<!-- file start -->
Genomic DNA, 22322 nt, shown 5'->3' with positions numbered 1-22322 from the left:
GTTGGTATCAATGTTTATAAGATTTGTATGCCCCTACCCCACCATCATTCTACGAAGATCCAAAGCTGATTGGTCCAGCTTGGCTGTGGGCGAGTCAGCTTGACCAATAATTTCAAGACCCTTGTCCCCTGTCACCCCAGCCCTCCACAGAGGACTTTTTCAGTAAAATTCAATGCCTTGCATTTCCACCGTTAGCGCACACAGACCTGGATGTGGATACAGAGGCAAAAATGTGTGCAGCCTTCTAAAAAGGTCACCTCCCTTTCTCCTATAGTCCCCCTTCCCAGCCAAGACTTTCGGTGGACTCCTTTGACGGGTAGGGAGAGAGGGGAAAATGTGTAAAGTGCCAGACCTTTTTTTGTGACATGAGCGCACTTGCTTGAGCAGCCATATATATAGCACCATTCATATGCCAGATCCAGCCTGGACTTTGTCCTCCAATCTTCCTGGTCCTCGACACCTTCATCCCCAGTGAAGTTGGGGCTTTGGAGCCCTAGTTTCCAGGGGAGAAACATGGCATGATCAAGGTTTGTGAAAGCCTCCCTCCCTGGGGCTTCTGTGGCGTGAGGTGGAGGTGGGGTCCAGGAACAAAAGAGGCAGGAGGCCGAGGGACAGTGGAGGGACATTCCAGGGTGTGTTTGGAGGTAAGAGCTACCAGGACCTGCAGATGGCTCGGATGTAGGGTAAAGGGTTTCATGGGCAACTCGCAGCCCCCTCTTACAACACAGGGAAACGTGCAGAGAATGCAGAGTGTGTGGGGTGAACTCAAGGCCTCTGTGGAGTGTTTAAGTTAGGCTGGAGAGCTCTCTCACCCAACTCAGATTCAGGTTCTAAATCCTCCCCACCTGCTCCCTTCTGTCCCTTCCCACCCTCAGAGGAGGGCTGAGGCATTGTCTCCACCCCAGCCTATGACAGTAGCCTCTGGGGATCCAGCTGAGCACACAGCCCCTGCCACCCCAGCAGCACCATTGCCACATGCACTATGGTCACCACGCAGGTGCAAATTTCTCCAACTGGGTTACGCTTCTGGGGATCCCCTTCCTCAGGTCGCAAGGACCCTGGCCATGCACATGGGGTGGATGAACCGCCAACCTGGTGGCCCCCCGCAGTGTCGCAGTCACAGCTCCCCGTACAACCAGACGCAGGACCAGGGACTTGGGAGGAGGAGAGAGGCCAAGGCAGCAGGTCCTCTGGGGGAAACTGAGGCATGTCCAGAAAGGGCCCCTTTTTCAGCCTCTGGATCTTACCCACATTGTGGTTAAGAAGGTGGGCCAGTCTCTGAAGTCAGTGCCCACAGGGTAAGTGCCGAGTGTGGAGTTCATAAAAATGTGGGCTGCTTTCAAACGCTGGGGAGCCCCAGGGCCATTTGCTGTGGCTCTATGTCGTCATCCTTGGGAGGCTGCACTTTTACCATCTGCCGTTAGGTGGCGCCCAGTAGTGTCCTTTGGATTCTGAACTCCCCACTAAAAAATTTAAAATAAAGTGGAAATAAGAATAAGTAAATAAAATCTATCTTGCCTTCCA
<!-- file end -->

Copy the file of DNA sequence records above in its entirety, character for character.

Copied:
Genomic DNA, 22322 nt, shown 5'->3' with positions numbered 1-22322 from the left:
GTTGGTATCAATGTTTATAAGATTTGTATGCCCCTACCCCACCATCATTCTACGAAGATCCAAAGCTGATTGGTCCAGCTTGGCTGTGGGCGAGTCAGCTTGACCAATAATTTCAAGACCCTTGTCCCCTGTCACCCCAGCCCTCCACAGAGGACTTTTTCAGTAAAATTCAATGCCTTGCATTTCCACCGTTAGCGCACACAGACCTGGATGTGGATACAGAGGCAAAAATGTGTGCAGCCTTCTAAAAAGGTCACCTCCCTTTCTCCTATAGTCCCCCTTCCCAGCCAAGACTTTCGGTGGACTCCTTTGACGGGTAGGGAGAGAGGGGAAAATGTGTAAAGTGCCAGACCTTTTTTTGTGACATGAGCGCACTTGCTTGAGCAGCCATATATATAGCACCATTCATATGCCAGATCCAGCCTGGACTTTGTCCTCCAATCTTCCTGGTCCTCGACACCTTCATCCCCAGTGAAGTTGGGGCTTTGGAGCCCTAGTTTCCAGGGGAGAAACATGGCATGATCAAGGTTTGTGAAAGCCTCCCTCCCTGGGGCTTCTGTGGCGTGAGGTGGAGGTGGGGTCCAGGAACAAAAGAGGCAGGAGGCCGAGGGACAGTGGAGGGACATTCCAGGGTGTGTTTGGAGGTAAGAGCTACCAGGACCTGCAGATGGCTCGGATGTAGGGTAAAGGGTTTCATGGGCAACTCGCAGCCCCCTCTTACAACACAGGGAAACGTGCAGAGAATGCAGAGTGTGTGGGGTGAACTCAAGGCCTCTGTGGAGTGTTTAAGTTAGGCTGGAGAGCTCTCTCACCCAACTCAGATTCAGGTTCTAAATCCTCCCCACCTGCTCCCTTCTGTCCCTTCCCACCCTCAGAGGAGGGCTGAGGCATTGTCTCCACCCCAGCCTATGACAGTAGCCTCTGGGGATCCAGCTGAGCACACAGCCCCTGCCACCCCAGCAGCACCATTGCCACATGCACTATGGTCACCACGCAGGTGCAAATTTCTCCAACTGGGTTACGCTTCTGGGGATCCCCTTCCTCAGGTCGCAAGGACCCTGGCCATGCACATGGGGTGGATGAACCGCCAACCTGGTGGCCCCCCGCAGTGTCGCAGTCACAGCTCCCCGTACAACCAGACGCAGGACCAGGGACTTGGGAGGAGGAGAGAGGCCAAGGCAGCAGGTCCTCTGGGGGAAACTGAGGCATGTCCAGAAAGGGCCCCTTTTTCAGCCTCTGGATCTTACCCACATTGTGGTTAAGAAGGTGGGCCAGTCTCTGAAGTCAGTGCCCACAGGGTAAGTGCCGAGTGTGGAGTTCATAAAAATGTGGGCTGCTTTCAAACGCTGGGGAGCCCCAGGGCCATTTGCTGTGGCTCTATGTCGTCATCCTTGGGAGGCTGCACTTTTACCATCTGCCGTTAGGTGGCGCCCAGTAGTGTCCTTTGGATTCTGAACTCCCCACTAAAAAATTTAAAATAAAGTGGAAATAAGAATAAGTAAATAAAATCTATCTTGCCTTCCA